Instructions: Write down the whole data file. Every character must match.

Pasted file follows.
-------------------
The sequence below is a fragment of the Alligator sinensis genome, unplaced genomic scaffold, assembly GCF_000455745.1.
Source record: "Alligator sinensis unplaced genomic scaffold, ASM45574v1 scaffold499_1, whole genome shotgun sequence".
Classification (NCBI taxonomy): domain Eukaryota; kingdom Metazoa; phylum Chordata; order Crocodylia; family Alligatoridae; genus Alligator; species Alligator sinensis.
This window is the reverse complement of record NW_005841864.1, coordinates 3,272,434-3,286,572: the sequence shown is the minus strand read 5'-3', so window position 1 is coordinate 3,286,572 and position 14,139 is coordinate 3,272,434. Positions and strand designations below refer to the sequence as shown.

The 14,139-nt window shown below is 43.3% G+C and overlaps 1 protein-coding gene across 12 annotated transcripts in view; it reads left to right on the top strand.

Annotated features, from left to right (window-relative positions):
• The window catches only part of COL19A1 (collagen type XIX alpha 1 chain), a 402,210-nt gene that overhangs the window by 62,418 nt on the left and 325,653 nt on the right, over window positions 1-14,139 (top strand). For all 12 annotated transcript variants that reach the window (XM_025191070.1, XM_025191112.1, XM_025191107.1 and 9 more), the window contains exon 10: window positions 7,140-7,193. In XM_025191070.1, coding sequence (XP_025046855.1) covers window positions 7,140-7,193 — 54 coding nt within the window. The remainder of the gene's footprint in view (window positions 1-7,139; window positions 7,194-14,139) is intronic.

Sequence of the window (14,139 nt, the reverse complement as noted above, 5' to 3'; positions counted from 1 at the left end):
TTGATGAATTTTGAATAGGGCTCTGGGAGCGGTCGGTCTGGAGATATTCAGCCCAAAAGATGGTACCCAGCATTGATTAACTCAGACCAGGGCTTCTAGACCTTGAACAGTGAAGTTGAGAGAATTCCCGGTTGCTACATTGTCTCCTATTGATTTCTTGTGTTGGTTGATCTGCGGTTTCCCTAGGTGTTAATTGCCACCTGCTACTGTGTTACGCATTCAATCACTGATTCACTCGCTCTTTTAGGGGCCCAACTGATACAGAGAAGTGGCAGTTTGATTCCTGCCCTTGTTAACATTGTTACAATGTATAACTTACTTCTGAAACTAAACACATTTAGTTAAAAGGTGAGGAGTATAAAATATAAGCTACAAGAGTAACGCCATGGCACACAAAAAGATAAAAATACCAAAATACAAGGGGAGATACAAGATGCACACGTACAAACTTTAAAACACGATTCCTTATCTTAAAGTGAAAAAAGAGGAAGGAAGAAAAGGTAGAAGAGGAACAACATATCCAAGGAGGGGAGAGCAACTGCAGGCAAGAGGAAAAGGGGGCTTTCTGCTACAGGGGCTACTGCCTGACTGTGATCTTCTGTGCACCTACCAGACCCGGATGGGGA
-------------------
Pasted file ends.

The sequence below is a fragment of the Alligator sinensis genome, unplaced genomic scaffold, assembly GCF_000455745.1.
Source record: "Alligator sinensis unplaced genomic scaffold, ASM45574v1 scaffold499_1, whole genome shotgun sequence".
Classification (NCBI taxonomy): domain Eukaryota; kingdom Metazoa; phylum Chordata; order Crocodylia; family Alligatoridae; genus Alligator; species Alligator sinensis.
This window is the reverse complement of record NW_005841864.1, coordinates 3,272,434-3,286,572: the sequence shown is the minus strand read 5'-3', so window position 1 is coordinate 3,286,572 and position 14,139 is coordinate 3,272,434. Positions and strand designations below refer to the sequence as shown.

The 14,139-nt window shown below is 43.3% G+C and overlaps 1 protein-coding gene across 12 annotated transcripts in view; it reads left to right on the top strand.

Annotated features, from left to right (window-relative positions):
• The window catches only part of COL19A1 (collagen type XIX alpha 1 chain), a 402,210-nt gene that overhangs the window by 62,418 nt on the left and 325,653 nt on the right, over window positions 1-14,139 (top strand). For all 12 annotated transcript variants that reach the window (XM_025191070.1, XM_025191112.1, XM_025191107.1 and 9 more), the window contains exon 10: window positions 7,140-7,193. In XM_025191070.1, coding sequence (XP_025046855.1) covers window positions 7,140-7,193 — 54 coding nt within the window. The remainder of the gene's footprint in view (window positions 1-7,139; window positions 7,194-14,139) is intronic.

Sequence of the window (14,139 nt, the reverse complement as noted above, 5' to 3'; positions counted from 1 at the left end):
TTGATGAATTTTGAATAGGGCTCTGGGAGCGGTCGGTCTGGAGATATTCAGCCCAAAAGATGGTACCCAGCATTGATTAACTCAGACCAGGGCTTCTAGACCTTGAACAGTGAAGTTGAGAGAATTCCCGGTTGCTACATTGTCTCCTATTGATTTCTTGTGTTGGTTGATCTGCGGTTTCCCTAGGTGTTAATTGCCACCTGCTACTGTGTTACGCATTCAATCACTGATTCACTCGCTCTTTTAGGGGCCCAACTGATACAGAGAAGTGGCAGTTTGATTCCTGCCCTTGTTAACATTGTTACAATGTATAACTTACTTCTGAAACTAAACACATTTAGTTAAAAGGTGAGGAGTATAAAATATAAGCTACAAGAGTAACGCCATGGCACACAAAAAGATAAAAATACCAAAATACAAGGGGAGATACAAGATGCACACGTACAAACTTTAAAACACGATTCCTTATCTTAAAGTGAAAAAAGAGGAAGGAAGAAAAGGTAGAAGAGGAACAACATATCCAAGGAGGGGAGAGCAACTGCAGGCAAGAGGAAAAGGGGGCTTTCTGCTACAGGGGCTACTGCCTGACTGTGATCTTCTGTGCACCTACCAGACCCGGATGGGGA